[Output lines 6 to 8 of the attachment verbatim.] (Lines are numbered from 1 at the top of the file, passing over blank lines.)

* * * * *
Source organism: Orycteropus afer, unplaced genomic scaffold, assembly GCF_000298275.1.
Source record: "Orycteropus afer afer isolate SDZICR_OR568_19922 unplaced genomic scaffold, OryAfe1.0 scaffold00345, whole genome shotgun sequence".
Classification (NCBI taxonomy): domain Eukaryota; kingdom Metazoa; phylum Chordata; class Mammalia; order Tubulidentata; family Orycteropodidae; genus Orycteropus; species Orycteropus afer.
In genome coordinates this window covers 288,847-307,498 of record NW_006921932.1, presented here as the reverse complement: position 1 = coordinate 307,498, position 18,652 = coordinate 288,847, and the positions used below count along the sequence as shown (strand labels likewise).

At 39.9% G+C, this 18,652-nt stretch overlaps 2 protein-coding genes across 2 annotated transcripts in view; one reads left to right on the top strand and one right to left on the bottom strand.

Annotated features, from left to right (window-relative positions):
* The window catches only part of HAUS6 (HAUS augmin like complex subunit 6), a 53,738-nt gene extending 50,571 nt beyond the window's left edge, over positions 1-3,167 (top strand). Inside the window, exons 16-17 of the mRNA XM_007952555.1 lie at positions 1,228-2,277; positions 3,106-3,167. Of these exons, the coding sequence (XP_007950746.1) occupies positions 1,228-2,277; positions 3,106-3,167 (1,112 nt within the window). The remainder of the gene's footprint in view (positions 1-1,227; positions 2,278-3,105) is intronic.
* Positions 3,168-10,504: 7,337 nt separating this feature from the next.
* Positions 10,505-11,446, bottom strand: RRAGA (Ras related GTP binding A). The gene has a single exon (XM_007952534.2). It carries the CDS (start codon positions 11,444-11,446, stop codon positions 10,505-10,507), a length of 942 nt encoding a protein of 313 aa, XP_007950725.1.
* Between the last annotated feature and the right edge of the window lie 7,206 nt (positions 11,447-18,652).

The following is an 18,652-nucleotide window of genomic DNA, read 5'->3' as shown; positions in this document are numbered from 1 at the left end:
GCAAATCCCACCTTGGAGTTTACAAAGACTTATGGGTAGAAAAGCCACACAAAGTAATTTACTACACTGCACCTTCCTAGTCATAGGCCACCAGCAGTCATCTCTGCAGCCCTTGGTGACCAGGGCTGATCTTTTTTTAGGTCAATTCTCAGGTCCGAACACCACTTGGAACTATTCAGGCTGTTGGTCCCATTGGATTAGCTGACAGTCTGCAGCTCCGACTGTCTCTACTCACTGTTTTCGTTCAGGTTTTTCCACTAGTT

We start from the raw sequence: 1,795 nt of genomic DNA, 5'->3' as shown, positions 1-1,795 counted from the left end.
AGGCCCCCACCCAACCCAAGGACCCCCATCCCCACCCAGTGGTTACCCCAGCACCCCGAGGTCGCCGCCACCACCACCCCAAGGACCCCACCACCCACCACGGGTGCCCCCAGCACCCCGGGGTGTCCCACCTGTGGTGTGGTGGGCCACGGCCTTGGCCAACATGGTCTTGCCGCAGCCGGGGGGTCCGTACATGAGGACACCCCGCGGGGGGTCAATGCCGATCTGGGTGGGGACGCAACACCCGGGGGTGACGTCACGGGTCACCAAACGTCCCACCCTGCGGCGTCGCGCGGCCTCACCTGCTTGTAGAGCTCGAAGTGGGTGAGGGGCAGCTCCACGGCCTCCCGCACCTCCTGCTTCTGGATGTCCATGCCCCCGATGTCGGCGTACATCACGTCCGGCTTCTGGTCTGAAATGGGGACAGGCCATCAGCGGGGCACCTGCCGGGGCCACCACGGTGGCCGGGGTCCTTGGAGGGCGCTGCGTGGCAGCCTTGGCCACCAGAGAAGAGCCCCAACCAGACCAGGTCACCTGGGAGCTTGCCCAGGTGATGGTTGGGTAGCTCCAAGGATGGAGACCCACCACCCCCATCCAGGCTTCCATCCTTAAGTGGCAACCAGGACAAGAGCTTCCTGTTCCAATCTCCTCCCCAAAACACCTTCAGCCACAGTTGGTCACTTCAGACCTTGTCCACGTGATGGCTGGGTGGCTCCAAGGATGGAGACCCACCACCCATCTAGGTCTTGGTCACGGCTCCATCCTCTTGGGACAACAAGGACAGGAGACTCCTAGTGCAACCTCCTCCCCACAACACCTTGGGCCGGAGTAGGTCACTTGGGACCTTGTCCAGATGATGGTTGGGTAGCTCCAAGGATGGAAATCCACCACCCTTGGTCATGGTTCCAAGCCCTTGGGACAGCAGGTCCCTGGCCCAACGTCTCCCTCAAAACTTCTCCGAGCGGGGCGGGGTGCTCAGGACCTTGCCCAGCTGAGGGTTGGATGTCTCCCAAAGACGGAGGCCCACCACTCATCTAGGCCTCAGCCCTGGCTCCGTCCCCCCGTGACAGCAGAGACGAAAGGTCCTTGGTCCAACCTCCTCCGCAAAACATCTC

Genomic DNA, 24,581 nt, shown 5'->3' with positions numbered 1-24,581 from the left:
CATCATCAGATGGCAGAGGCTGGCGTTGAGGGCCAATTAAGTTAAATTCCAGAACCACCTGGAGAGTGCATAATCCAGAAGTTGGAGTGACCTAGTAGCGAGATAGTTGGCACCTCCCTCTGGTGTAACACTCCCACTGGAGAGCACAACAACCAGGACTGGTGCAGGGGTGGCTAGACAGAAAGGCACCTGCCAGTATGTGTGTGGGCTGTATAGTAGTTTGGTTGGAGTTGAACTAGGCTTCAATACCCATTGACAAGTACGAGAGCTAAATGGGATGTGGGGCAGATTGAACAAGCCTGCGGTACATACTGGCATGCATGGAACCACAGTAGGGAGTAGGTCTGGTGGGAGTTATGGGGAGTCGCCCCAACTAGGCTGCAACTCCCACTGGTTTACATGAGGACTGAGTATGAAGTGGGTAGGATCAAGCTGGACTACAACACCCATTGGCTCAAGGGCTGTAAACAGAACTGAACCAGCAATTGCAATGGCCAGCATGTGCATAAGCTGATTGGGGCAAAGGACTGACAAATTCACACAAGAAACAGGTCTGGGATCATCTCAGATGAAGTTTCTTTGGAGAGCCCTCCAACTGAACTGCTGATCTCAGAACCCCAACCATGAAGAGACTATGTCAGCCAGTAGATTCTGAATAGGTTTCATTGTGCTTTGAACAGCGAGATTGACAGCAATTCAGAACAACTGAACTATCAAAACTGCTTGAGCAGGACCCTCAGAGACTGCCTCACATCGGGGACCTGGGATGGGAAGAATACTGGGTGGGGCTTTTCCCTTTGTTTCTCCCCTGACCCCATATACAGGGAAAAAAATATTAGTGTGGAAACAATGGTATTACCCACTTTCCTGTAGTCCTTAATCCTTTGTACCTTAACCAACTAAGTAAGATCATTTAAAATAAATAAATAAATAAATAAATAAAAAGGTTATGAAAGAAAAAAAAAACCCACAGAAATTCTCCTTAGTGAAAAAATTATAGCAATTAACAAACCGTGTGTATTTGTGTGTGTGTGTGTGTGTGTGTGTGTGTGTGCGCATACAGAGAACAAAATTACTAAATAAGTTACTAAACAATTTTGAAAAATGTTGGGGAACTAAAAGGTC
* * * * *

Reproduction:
Annotated features, from left to right (window-relative positions):
* The window catches only part of HAUS6 (HAUS augmin like complex subunit 6), a 53,738-nt gene extending 50,571 nt beyond the window's left edge, over positions 1-3,167 (top strand). Inside the window, exons 16-17 of the mRNA XM_007952555.1 lie at positions 1,228-2,277; positions 3,106-3,167. Of these exons, the coding sequence (XP_007950746.1) occupies positions 1,228-2,277; positions 3,106-3,167 (1,112 nt within the window). The remainder of the gene's footprint in view (positions 1-1,227; positions 2,278-3,105) is intronic.
* Positions 3,168-10,504: 7,337 nt separating this feature from the next.